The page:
Holistic approach required to tackle Ebola outbreak, says Christian Aid

Published 27 July 2019  |  

A holistic reponse is needed to address the escalating Ebola crisis in the Democratic Republic of Congo, Christian Aid has said.

The development agency said it was scaling up its emergency operations in the country to help prevent the further spread of the disease, which has already killed over 1,700 people, making it the second deadliest outbreak behind that of West Africa between 2014 and 2016.

It has welcomed the World Health Organisation's decision to declare the DRC outbreak a public health emergency of international concern, saying it will attract the "much-needed attention" of the international community.

In addition to practical assistance, Esperant Mulumba, Christian Aid's acting country manager for the DRC, said that affected communities needed to be at the heart of the response and that it was important to provide safe spaces where people could voice their fears.

"The deadly outbreak has exacerbated the problems of instability, armed violence, widespread displacement and food shortages within the region," said Mulumba.

"It's vital that we all learn from the devastating Ebola crisis of 2014 and work together to curb the spread of this virus. But it is incredibly difficult for agencies, including our own Ministry of Health, to run an effective Ebola operation due to denial about the existence of the virus and widespread mistrust in the health system and resistance to health workers and humanitarians.

"The only way we will be able to save as many lives as possible is if we work alongside communities – and through trusted local figureheads like faith leaders and traditional leaders – to combat widespread fear and distrust about the disease and its causes.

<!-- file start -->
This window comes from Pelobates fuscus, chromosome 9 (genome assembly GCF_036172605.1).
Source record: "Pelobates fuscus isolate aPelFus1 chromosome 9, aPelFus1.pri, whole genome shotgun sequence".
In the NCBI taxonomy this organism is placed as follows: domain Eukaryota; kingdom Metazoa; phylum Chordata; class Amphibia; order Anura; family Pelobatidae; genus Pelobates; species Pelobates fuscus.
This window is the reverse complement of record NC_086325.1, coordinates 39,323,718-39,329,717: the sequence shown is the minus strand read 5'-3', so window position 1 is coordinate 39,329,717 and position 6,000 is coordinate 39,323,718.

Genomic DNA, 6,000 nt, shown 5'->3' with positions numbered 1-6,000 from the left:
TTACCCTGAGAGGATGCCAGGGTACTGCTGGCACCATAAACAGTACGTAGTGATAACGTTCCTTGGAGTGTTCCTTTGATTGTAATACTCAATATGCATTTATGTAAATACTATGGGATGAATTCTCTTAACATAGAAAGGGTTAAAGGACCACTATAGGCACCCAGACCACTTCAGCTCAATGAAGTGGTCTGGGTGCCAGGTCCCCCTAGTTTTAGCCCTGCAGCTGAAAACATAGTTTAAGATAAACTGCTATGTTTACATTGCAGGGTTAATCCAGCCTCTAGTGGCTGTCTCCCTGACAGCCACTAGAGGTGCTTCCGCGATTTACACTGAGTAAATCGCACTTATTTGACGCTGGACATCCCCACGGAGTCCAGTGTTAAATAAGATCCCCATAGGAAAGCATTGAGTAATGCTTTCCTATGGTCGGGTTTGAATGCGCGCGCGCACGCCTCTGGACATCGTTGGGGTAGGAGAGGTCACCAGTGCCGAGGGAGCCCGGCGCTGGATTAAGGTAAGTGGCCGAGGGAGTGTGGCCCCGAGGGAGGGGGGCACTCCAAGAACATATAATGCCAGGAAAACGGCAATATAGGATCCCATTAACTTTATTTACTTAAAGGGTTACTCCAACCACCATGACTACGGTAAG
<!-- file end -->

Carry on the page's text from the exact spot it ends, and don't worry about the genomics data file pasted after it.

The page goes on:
"It is therefore critical that we create safe spaces through which communities can express their fears and concerns and receive appropriate guidance on behaviours that will contribute to stopping the spread of the virus. Our approach is to put affected communities at the centre of our response, thus empowering them to take actions that will prevent deaths."

Nick Guttmann, head of humanitarian at Christian Aid, said a "flexible" approach was important because the outbreak was occurring in a "complex" environment where ongoing conflict has caused many people to be displaced.

"Ebola is creating more fear and forcing people to move. We need to raise awareness about how Ebola is spread and at the same time provide the life-saving support communities already displaced require," he said.

Christian Aid's partner in the DRC is handing out hygiene kits containing soap, disinfectant and chlorine tablets to 8,000 households and at 12 community sites.

Psychosocial support is being offered to 200 people directly affected by the outbreak, including those suspected of having the virus, survivors, healthcare workers and immediate family members.

In some places, new latrine blocks with handwashing facilities are being constructed, while clean water points are being installed or repaired across schools, health centres, churches and market places.

"We at Christian Aid are endeavouring to provide a holistic approach to dealing with the far-reaching and complex effects and focusing our efforts on those most in need," Guttmann continued.

"Agencies like Christian Aid and our trusted local partners are doing what we can to slow the spread of the virus, but we are desperately in need of more resources so that we can do even more to alleviate suffering for those caught up in this terrible situation."

Click here to donate to Christian Aid's Ebola appeal.

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